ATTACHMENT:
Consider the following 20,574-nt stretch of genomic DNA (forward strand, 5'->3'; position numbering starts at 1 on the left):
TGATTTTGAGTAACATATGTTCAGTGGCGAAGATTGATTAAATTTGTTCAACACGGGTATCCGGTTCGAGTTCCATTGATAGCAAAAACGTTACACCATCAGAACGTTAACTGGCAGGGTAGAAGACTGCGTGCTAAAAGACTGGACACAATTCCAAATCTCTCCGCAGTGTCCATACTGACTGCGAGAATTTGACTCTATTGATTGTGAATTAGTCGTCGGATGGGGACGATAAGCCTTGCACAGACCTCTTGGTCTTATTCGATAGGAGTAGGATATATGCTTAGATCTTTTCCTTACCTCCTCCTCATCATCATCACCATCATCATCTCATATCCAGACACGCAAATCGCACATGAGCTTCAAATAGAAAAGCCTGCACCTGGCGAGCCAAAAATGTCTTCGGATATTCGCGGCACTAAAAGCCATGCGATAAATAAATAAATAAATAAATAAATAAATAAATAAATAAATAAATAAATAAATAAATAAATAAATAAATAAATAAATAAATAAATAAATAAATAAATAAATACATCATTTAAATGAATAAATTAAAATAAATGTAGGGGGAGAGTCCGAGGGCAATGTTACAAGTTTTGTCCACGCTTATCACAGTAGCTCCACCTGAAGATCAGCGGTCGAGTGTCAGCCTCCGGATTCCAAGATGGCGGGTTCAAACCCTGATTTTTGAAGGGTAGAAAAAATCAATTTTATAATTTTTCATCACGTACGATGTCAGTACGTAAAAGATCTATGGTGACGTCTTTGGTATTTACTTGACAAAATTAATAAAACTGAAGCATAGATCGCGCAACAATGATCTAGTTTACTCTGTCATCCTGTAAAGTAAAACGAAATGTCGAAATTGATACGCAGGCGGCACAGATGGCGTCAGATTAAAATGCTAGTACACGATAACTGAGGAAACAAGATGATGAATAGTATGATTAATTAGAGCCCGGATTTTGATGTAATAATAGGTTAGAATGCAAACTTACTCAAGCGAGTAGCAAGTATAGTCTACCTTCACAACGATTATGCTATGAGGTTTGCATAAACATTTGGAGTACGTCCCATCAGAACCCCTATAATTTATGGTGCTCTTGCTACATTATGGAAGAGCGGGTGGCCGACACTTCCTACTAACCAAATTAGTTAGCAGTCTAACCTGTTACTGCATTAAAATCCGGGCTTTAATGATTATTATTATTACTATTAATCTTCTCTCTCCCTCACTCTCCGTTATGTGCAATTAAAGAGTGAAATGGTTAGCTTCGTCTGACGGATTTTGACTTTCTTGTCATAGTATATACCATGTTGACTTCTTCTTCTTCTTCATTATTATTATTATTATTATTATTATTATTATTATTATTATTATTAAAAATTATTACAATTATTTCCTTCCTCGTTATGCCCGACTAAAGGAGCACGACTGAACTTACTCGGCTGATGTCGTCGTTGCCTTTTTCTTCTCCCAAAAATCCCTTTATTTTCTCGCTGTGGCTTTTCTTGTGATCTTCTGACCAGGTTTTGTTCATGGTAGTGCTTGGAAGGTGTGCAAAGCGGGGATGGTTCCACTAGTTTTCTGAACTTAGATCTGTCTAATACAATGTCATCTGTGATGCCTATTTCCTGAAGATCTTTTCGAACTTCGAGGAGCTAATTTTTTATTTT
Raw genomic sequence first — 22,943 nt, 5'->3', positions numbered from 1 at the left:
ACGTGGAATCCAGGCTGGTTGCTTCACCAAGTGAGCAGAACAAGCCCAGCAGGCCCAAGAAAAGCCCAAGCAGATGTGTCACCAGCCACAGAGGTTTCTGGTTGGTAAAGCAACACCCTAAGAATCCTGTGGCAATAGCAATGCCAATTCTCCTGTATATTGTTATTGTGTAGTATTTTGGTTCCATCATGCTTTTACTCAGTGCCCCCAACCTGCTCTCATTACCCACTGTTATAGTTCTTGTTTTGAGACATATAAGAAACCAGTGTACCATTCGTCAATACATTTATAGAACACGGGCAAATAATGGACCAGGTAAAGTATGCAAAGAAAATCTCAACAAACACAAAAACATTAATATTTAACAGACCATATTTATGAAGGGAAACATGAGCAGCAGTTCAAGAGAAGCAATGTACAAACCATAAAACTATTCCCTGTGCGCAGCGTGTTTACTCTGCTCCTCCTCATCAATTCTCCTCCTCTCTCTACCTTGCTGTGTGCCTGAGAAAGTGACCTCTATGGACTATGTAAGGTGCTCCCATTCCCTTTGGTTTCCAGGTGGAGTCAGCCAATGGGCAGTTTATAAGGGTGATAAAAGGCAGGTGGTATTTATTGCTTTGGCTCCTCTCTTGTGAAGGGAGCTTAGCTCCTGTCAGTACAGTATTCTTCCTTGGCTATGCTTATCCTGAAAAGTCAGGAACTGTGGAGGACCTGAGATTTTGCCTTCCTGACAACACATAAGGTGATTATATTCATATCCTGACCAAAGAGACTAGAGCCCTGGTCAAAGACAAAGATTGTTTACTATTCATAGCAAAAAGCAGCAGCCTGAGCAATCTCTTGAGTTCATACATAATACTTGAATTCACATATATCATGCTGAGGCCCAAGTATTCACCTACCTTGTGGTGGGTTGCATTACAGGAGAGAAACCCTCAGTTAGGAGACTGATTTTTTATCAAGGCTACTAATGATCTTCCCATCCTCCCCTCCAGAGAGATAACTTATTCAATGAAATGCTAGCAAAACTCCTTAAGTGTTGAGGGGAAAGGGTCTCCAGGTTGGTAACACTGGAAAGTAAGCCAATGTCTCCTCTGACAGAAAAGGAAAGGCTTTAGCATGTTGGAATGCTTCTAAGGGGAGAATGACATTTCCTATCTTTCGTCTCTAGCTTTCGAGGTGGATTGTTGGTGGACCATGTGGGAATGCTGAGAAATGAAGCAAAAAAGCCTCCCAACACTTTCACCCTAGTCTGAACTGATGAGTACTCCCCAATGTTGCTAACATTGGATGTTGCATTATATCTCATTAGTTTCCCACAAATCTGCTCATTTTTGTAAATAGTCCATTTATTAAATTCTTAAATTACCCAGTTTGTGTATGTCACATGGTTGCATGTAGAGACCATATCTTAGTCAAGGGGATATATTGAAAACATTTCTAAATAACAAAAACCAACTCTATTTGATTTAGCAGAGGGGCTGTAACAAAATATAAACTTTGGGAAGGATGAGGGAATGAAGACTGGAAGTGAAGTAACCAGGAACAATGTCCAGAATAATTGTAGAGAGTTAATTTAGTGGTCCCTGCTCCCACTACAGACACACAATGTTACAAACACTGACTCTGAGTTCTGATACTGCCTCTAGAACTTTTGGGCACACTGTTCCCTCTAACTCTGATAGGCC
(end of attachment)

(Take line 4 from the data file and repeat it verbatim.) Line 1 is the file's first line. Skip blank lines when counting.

ACGTGGAATCCAGGCTGGTTGCTTCACCAAGTGAGCAGAACAAGCCCAGCAGGCCCAAGAAAAGCCCAAGCAGATGTGTCACCAGCCACAGAGGTTTCTGGTTGGTAAAGCAACACCCTAAGAATCCTGTGGCAATAGCAATGCCAATTCTCCTGTATATTGTTATTGTGTAGTATTTTGGTTCCATCATGCTTTTACTCAGTGCCCCCAACCTGCTCTCATTACCCACTGTTATAGTTCTTGTTTTGAGACATATAAGAAACCAGTGTACCATTCGTCAATACATTTATAGAACACGGGCAAATAATGGACCAGGTAAAGTATGCAAAGAAAATCTCAACAAACACAAAAACATTAATATTTAACAGACCATATTTATGAAGGGAAACATGAGCAGCAGTTCAAGAGAAGCAATGTACAAACCATAAAACTATTCCCTGTGCGCAGCGTGTTTACTCTGCTCCTCCTCATCAATTCTCCTCCTCTCTCTACCTTGCTGTGTGCCTGAGAAAGTGACCTCTATGGACTATGTAAGGTGCTCCCATTCCCTTTGGTTTCCAGGTGGAGTCAGCCAATGGGCAGTTTATAAGGGTGATAAAAGGCAGGTGGTATTTATTGCTTTGGCTCCTCTCTTGTGAAGGGAGCTTAGCTCCTGTCAGTACAGTATTCTTCCTTGGCTATGCTTATCCTGAAAAGTCAGGAACTGTGGAGGACCTGAGATTTTGCCTTCCTGACAACACATAAGGTGATTATATTCATATCCTGACCAAAGAGACTAGAGCCCTGGTCAAAGACAAAGATTGTTTACTATTCATAGCAAAAAGCAGCAGCCTGAGCAATCTCTTGAGTTCATACATAATACTTGAATTCACATATATCATGCTGAGGCCCAAGTATTCACCTACCTTGTGGTGGGTTGCATTACAGGAGAGAAACCCTCAGTTAGGAGACTGATTTTTTATCAAGGCTACTAATGATCTTCCCATCCTCCCCTCCAGAGAGATAACTTATTCAATGAAATGCTAGCAAAACTCCTTAAGTGTTGAGGGGAAAGGGTCTCCAGGTTGGTAACACTGGAAAGTAAGCCAATGTCTCCTCTGACAGAAAAGGAAAGGCTTTAGCATGTTGGAATGCTTCTAAGGGGAGAATGACATTTCCTATCTTTCGTCTCTAGCTTTCGAGGTGGATTGTTGGTGGACCATGTGGGAATGCTGAGAAATGAAGCAAAAAAGCCTCCCAACACTTTCACCCTAGTCTGAACTGATGAGTACTCCCCAATGTTGCTAACATTGGATGTTGCATTATATCTCATTAGTTTCCCACAAATCTGCTCATTTTTGTAAATAGTCCATTTATTAAATTCTTAAATTACCCAGTTTGTGTATGTCACATGGTTGCATGTAGAGACCATATCTTAGTCAAGGGGATATATTGAAAACATTTCTAAATAACAAAAACCAACTCTATTTGATTTAGCAGAGGGGCTGTAACAAAATATAAACTTTGGGAAGGATGAGGGAATGAAGACTGGAAGTGAAGTAACCAGGAACAATGTCCAGAATAATTGTAGAGAGTTAATTTAGTGGTCCCTGCTCCCACTACAGACACACAATGTTACAAACACTGACTCTGAGTTCTGATACTGCCTCTAGAACTTTTGGGCACACTGTTCCCTCTAACTCTGATAGGCC